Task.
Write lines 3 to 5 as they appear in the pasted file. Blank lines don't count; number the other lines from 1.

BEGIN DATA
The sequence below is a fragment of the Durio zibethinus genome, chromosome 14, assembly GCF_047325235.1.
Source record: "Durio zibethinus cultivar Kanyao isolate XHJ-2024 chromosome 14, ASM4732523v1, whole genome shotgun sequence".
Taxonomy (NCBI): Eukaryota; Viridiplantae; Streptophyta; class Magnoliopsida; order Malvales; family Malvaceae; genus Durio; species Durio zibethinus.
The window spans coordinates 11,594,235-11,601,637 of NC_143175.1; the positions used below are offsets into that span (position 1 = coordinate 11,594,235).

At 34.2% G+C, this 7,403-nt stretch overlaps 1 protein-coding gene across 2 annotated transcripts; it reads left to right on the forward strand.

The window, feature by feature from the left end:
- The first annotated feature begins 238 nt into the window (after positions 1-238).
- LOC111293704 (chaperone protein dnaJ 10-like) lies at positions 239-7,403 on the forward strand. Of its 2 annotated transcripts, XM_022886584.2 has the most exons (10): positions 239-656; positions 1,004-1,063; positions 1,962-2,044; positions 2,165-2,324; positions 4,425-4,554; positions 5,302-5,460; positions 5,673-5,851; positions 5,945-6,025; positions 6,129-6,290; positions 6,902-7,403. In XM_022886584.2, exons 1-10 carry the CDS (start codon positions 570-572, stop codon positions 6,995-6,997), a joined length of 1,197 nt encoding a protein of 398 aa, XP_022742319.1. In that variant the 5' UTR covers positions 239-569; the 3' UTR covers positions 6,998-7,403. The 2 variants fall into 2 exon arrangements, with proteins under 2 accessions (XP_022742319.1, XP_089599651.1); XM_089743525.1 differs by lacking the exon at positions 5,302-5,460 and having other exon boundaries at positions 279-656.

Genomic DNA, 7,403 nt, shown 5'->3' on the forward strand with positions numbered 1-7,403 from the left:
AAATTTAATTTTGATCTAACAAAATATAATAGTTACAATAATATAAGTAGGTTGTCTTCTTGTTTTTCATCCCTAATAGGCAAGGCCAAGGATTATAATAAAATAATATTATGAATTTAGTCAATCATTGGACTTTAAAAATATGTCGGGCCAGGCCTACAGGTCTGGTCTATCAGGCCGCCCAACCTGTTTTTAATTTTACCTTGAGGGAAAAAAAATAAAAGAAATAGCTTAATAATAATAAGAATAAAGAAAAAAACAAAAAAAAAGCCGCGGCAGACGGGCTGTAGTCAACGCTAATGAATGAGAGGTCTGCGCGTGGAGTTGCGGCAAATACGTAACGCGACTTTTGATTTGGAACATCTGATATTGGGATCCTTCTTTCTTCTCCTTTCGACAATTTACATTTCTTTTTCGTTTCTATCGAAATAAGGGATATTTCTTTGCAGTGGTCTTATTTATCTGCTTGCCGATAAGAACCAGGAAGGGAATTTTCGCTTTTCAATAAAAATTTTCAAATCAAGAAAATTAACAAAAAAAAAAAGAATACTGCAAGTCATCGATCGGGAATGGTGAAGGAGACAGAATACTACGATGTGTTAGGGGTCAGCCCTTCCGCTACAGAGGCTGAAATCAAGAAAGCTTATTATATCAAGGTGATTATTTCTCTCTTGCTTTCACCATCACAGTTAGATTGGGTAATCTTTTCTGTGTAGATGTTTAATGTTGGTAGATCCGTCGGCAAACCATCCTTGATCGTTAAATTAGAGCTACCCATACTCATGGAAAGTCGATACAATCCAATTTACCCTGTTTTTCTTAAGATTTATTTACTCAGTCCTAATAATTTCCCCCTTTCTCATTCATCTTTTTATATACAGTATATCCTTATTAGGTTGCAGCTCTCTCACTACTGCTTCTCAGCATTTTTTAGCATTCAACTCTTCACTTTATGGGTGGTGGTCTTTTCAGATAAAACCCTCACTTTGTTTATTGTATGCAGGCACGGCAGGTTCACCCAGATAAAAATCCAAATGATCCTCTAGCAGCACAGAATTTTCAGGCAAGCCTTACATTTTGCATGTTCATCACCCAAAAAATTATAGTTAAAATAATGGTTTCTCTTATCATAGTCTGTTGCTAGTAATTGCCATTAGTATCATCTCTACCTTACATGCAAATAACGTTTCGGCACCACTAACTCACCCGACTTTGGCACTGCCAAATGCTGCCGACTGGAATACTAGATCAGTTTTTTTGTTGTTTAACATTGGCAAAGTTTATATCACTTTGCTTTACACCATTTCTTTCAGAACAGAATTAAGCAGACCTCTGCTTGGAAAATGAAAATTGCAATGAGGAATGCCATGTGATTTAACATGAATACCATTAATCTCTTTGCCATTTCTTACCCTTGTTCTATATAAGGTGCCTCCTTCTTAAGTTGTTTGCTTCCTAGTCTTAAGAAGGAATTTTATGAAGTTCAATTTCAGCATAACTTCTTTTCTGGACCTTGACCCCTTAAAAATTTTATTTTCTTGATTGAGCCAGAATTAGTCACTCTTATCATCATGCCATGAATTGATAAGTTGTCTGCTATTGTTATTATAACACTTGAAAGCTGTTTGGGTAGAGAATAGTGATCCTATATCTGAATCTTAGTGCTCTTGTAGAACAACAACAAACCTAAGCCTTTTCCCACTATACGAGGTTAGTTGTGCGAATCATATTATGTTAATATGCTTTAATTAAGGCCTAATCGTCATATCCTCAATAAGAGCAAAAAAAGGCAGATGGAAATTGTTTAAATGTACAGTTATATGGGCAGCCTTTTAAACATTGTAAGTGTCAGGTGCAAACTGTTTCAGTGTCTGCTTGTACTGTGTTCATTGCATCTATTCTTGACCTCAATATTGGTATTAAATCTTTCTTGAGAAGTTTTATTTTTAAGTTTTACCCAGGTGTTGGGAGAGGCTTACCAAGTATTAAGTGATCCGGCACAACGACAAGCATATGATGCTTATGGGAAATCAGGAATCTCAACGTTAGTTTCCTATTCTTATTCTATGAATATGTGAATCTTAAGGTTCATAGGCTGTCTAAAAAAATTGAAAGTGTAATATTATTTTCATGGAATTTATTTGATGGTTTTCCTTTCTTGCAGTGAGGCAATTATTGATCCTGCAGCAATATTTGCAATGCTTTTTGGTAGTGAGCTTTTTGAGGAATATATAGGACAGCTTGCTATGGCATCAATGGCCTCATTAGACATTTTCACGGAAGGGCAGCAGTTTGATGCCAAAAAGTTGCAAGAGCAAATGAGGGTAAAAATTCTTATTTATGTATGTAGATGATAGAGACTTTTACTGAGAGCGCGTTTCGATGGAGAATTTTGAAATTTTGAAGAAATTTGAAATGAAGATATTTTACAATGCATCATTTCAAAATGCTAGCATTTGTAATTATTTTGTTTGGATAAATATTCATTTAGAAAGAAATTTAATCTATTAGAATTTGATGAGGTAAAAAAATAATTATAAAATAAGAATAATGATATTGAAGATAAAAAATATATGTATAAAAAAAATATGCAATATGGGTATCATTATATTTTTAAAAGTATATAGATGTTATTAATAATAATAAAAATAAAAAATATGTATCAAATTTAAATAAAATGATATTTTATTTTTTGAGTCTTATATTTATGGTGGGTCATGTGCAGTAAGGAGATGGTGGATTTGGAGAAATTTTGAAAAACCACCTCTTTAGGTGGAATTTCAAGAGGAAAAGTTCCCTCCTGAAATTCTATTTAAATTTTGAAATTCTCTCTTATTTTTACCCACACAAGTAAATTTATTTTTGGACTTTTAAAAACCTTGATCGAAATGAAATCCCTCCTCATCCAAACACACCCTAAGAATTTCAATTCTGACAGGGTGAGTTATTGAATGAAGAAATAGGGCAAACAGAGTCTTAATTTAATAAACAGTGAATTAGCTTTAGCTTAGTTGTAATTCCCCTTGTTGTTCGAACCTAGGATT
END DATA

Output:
Taxonomy (NCBI): Eukaryota; Viridiplantae; Streptophyta; class Magnoliopsida; order Malvales; family Malvaceae; genus Durio; species Durio zibethinus.
The window spans coordinates 11,594,235-11,601,637 of NC_143175.1; the positions used below are offsets into that span (position 1 = coordinate 11,594,235).

At 34.2% G+C, this 7,403-nt stretch overlaps 1 protein-coding gene across 2 annotated transcripts; it reads left to right on the forward strand.